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Rescuers Amazed At Survival Of Japanese Boy, Grandmother

  • Martyn Williams

80-year-old Sumi Abe (C) is helped by emergency workers after being rescued from under the rubble in Ishinomaki City, Miyagi Prefecture, northern Japan, in this picture taken by Nikkei Shimbun on March 20 , 2011

80-year-old Sumi Abe (C) is helped by emergency workers after being rescued from under the rubble in Ishinomaki City, Miyagi Prefecture, northern Japan, in this picture taken by Nikkei Shimbun on March 20 , 2011

A 16-year-old boy and his 80-year-old grandmother were in stable condition in a hospital on Monday after being rescued from the ruins of their home nine days after it was destroyed by a powerful tsunami. The number of dead or missing from the combined magnitude 9.0 earthquake and tsunami now stands at almost 22,000, and continues to rise.

For a team of four rescue workers it was an amazing find.

While walking through the ruins of Ishinomaki, a coastal city that was destroyed by a tsunami more than three meters high, they heard a faint voice crying out.

Yoichi Seino, leader of the police rescue squad, spoke to the media on Monday and described what happened next.

Seino said his team immediately moved towards the voice. They found something that astonished them: 16-year-old Jin Abe on the rooftop of a destroyed house that he'd been trapped in for nine days. He'd managed to climb out and alert rescuers.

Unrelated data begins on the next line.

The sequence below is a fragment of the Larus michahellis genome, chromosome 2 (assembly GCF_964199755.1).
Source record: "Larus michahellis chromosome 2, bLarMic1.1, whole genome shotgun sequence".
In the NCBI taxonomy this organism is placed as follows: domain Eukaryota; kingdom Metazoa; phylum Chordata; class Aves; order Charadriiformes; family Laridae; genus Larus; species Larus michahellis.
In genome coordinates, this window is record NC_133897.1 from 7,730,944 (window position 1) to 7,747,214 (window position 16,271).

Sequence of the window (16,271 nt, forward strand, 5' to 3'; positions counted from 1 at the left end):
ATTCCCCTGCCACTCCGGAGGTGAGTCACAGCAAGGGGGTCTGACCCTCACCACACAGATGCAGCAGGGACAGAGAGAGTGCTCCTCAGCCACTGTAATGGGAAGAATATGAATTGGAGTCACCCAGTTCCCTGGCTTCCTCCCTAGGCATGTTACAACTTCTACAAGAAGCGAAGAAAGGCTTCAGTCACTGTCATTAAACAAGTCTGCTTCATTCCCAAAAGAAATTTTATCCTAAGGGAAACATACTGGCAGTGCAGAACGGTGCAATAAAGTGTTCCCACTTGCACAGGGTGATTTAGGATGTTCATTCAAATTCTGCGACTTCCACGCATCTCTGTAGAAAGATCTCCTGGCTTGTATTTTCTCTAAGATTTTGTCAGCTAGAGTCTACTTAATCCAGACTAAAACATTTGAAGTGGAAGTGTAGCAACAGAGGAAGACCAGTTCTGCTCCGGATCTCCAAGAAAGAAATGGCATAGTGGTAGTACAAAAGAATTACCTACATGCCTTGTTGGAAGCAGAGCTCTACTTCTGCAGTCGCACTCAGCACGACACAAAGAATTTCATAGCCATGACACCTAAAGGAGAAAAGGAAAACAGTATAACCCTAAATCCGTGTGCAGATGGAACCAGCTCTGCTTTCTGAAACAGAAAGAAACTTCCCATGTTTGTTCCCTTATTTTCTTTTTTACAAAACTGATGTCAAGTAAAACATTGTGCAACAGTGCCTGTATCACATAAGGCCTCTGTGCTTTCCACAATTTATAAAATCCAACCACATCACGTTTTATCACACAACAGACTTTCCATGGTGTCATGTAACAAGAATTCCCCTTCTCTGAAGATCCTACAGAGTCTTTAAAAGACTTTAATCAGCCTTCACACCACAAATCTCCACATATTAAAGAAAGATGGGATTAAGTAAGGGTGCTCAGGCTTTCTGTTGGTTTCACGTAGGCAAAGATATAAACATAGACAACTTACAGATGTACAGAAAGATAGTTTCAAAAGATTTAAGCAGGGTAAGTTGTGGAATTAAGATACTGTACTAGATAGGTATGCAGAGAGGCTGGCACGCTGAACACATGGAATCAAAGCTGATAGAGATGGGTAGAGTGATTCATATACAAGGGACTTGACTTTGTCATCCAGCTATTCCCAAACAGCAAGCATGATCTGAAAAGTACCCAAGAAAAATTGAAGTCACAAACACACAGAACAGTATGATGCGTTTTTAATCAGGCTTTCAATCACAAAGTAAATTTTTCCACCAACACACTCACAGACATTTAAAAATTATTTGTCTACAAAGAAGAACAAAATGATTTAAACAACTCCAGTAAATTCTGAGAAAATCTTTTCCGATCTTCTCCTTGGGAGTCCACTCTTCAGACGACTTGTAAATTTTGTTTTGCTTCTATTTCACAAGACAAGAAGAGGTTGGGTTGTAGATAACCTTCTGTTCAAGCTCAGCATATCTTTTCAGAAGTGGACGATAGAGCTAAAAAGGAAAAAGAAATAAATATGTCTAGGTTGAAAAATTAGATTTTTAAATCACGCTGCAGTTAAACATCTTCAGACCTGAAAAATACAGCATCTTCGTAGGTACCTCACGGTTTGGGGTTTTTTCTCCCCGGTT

Still inside was his grandmother, Sumi, who reportedly burst into tears upon seeing rescuers.

The two were lucky.

They had been trapped in the kitchen. Blankets were within reach to help them make it through freezing nights, and a few scraps in the refrigerator provided some nourishment.

On Monday Jin spoke to Japanese reporters from his hospital bed.

In a weak voice, he said he did not remember much about the tsunami hitting the house or his nine days trapped inside.

Jin looked exhausted and spoke few words. But Michio Kobayashi, a doctor at the Japanese Red Cross Hospital in Ishinomaki, told a news conference that both Jin and his grandmother are doing well.

The doctor said both have been talking and have been eating food. When given a dish of white rice, both said it tasted delicious.

The rescue was broadcast on television Sunday afternoon, and made headlines around the world.

But more rescues are not likely.

On Monday, the governor of hard-hit Miyagi prefecture, where Jin and his grandmother were found, told relief workers to turn their attention towards helping the 350,000 people living in shelters.

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